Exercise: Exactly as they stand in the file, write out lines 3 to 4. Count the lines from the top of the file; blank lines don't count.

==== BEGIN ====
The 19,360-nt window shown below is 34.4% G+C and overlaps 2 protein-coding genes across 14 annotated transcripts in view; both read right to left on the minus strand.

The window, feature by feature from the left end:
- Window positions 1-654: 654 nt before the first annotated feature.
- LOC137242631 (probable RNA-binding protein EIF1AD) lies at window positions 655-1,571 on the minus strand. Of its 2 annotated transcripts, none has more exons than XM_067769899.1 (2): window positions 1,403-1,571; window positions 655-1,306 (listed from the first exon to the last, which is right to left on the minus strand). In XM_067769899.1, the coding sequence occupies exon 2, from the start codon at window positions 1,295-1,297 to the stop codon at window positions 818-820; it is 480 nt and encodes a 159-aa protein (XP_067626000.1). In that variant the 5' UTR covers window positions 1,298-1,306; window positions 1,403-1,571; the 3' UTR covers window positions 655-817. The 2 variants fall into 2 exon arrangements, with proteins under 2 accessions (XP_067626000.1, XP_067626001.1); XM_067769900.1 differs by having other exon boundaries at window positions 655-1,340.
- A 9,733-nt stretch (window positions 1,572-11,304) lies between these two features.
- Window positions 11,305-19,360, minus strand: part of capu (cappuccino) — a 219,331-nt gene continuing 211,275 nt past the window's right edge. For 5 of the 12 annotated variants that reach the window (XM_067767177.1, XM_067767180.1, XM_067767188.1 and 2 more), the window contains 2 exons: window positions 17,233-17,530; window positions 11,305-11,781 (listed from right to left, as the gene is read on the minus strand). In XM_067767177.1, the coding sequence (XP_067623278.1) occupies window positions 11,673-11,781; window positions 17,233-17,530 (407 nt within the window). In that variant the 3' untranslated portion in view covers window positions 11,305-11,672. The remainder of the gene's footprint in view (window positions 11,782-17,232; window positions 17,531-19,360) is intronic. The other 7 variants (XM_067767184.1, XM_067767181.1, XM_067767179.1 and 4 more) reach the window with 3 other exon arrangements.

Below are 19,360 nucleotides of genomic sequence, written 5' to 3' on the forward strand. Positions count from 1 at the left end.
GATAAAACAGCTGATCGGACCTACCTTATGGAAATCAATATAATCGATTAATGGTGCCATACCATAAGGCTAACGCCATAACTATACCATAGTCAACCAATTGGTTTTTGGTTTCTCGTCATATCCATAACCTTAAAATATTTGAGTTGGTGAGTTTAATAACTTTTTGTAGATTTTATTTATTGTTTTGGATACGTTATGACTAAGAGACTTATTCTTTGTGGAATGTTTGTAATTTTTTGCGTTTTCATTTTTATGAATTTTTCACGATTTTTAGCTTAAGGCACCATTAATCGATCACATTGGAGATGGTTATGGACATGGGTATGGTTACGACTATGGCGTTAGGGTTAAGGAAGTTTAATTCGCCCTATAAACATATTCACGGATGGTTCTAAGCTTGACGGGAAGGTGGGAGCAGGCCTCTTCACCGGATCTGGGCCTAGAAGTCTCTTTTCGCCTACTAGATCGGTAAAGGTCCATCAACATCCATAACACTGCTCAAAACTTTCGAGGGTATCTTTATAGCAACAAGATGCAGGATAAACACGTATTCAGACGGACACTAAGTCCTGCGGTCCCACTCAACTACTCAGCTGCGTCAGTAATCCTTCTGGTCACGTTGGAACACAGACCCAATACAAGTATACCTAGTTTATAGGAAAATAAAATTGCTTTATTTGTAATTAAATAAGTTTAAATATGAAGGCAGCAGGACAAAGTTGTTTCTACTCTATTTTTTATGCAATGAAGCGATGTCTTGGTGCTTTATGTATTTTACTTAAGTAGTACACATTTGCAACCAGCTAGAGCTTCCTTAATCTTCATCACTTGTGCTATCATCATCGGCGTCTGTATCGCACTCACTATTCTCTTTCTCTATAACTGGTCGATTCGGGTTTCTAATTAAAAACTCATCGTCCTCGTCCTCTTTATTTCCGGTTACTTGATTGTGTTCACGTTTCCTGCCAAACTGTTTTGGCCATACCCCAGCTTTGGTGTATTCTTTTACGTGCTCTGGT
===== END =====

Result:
- Window positions 1-654: 654 nt before the first annotated feature.
- LOC137242631 (probable RNA-binding protein EIF1AD) lies at window positions 655-1,571 on the minus strand. Of its 2 annotated transcripts, none has more exons than XM_067769899.1 (2): window positions 1,403-1,571; window positions 655-1,306 (listed from the first exon to the last, which is right to left on the minus strand). In XM_067769899.1, the coding sequence occupies exon 2, from the start codon at window positions 1,295-1,297 to the stop codon at window positions 818-820; it is 480 nt and encodes a 159-aa protein (XP_067626000.1). In that variant the 5' UTR covers window positions 1,298-1,306; window positions 1,403-1,571; the 3' UTR covers window positions 655-817. The 2 variants fall into 2 exon arrangements, with proteins under 2 accessions (XP_067626000.1, XP_067626001.1); XM_067769900.1 differs by having other exon boundaries at window positions 655-1,340.